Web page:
I know what you’re thinking, it’s been a week since the documentary was released, which means every lunch table and social media head wants their two cents, and let me tell you – that is exactly what is about to happen here.
If you haven’t already watched the much-hyped Netflix documentary Fyre: the greatest party that never happened, then I urge you to turn around right this moment or else be redirected to the trailer below.
The documentary is a Coachella experience gone Black Mirror combined with an event organisers nightmare. Fyre Festival was to be a two-weekend immersive music festival that quickly turned to disaster. The documentary takes us through the execution of #FyreFestival -which promised A-list music acts, Instagram models, and yacht parties — yet, instead failed to deliver on any of their promises leading attendees to flee the Bahamas as soon as they could.
Seeing the two lads sitting on stage at Web Summit was close to home, and certainly allowed the pit to enter our stomachs early on. With this, there are a lot of dark emotions in watching Fyre, but what can we as marketers learn from it all? What lessons can we take away? Good question, glad you asked. I sat down to try to figure it out:
The Power Of Influencers
We may never underestimate the power influencer marketing. With over ⅓ of millennials and Gen Z trusting an influencers word over a brand, it’s no surprise that the social media campaign for Fyre gained the traction it did. The campaign which included influencers and models like Bella Hadid and Kendall Jenner had a tremendous impact on the sales and marketing of the festival.
Jerry Media was the marketing team that managed the influencer campaign and produced the social video content for Fyre. They had 400 on-demand influencers with millions of followers post an orange tile on Instagram leading onto the official promo video and including the hashtag #FyreFestival that garnered over 300 million impressions in 24 hours. At the expense of objectifying the models, the festival sold out in 48 hours. Apparently, this is enough social reach to convince someone to fly to the Bahamas for a fake Blink-182 concert.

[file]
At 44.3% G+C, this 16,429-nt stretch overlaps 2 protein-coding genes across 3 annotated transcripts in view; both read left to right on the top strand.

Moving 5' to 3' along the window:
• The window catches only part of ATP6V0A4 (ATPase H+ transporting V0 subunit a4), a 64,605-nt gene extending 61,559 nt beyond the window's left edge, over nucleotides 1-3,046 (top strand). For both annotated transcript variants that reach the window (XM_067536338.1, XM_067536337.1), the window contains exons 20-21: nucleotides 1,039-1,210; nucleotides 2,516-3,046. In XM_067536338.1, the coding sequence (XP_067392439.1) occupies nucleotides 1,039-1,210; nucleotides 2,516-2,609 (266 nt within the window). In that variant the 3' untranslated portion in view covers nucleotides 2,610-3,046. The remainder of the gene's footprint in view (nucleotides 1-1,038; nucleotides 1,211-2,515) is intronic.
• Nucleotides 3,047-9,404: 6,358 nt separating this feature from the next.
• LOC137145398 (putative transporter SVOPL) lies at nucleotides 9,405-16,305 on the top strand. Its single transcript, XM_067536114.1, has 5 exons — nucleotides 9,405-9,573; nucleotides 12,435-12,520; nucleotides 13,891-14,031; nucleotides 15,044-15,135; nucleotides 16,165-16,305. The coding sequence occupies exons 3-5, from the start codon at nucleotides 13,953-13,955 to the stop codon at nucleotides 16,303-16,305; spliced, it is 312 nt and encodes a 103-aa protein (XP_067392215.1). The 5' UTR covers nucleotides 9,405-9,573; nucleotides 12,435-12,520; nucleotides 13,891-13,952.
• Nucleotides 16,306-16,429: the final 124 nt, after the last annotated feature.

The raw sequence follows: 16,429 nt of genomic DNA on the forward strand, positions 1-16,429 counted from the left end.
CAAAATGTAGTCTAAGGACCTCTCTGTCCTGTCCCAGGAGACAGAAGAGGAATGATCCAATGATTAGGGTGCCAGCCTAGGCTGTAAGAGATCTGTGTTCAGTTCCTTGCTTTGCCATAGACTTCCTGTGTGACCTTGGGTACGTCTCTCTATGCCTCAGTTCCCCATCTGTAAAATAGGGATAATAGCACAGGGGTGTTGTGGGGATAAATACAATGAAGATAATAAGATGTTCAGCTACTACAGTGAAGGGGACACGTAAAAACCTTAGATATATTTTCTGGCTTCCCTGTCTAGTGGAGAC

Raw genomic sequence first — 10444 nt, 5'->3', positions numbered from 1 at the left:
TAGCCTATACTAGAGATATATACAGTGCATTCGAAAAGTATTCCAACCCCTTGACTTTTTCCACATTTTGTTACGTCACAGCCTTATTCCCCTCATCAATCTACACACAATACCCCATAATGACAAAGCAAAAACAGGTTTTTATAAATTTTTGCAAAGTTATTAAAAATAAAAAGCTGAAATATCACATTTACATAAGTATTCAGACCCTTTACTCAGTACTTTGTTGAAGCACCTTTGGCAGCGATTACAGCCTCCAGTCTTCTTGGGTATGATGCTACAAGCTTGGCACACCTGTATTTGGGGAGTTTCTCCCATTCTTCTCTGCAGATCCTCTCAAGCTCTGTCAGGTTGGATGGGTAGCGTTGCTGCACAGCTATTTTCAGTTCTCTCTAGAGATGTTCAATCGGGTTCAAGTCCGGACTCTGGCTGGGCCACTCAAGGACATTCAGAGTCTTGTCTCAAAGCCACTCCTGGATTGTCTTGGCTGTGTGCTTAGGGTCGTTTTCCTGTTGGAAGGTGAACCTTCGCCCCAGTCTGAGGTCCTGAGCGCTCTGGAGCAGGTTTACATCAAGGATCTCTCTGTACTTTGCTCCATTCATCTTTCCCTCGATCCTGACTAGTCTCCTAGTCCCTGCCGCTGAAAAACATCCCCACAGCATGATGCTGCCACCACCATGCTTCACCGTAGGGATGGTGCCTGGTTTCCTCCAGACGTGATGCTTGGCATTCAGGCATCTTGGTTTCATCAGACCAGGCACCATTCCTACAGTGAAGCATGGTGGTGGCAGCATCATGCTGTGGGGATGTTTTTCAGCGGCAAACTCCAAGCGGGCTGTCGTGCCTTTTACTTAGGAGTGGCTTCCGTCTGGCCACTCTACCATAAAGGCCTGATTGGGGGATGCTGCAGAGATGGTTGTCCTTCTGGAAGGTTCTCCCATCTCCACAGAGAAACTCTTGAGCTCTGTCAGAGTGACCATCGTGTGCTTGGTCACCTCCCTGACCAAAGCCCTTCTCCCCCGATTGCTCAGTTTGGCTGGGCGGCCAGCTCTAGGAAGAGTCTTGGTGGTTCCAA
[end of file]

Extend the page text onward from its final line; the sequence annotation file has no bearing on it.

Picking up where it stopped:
Jerry Media crafted a narrative of exclusivity and opulence all from leveraging social media. With great power in the social sphere, comes great responsibility. Since the release of the documentary they have tried repairing the situation by donating to the Go-FundMe started for Maryann Rolle, the woman conned out of $50K of her life savings to cater for the event. The societal impact on the island had local people out of pocket after spending weeks building a sinking ship. This begs the question, do we ever know if what we are promoting on social will have a positive impact and how can we predict the outcome?
Rules & Regulations
With the race for attention being intensified, we are operating in a troubled social media landscape, where lack of regulation is rife and the buzzwords on everyone’s lips are data privacy and influencer fraud. This is a wake-up call for agencies and influencers to be more discerning about who they work with and a stark reminder for brands to be far more transparent about who’s being paid to endorse them.
In conclusion, there is a lot that can be learnt from Fyre. We are left posing other questions such as why Ja Rule? Why ransack other tents to keep them away from your own and of course, why put $12,000 on a wrist band for a three-day event?
Remember, when you find your most sensible ideas are coming from a pilot who taught himself to fly on ‘Microsoft Flight Simulator’, it’s time to reassess your priorities.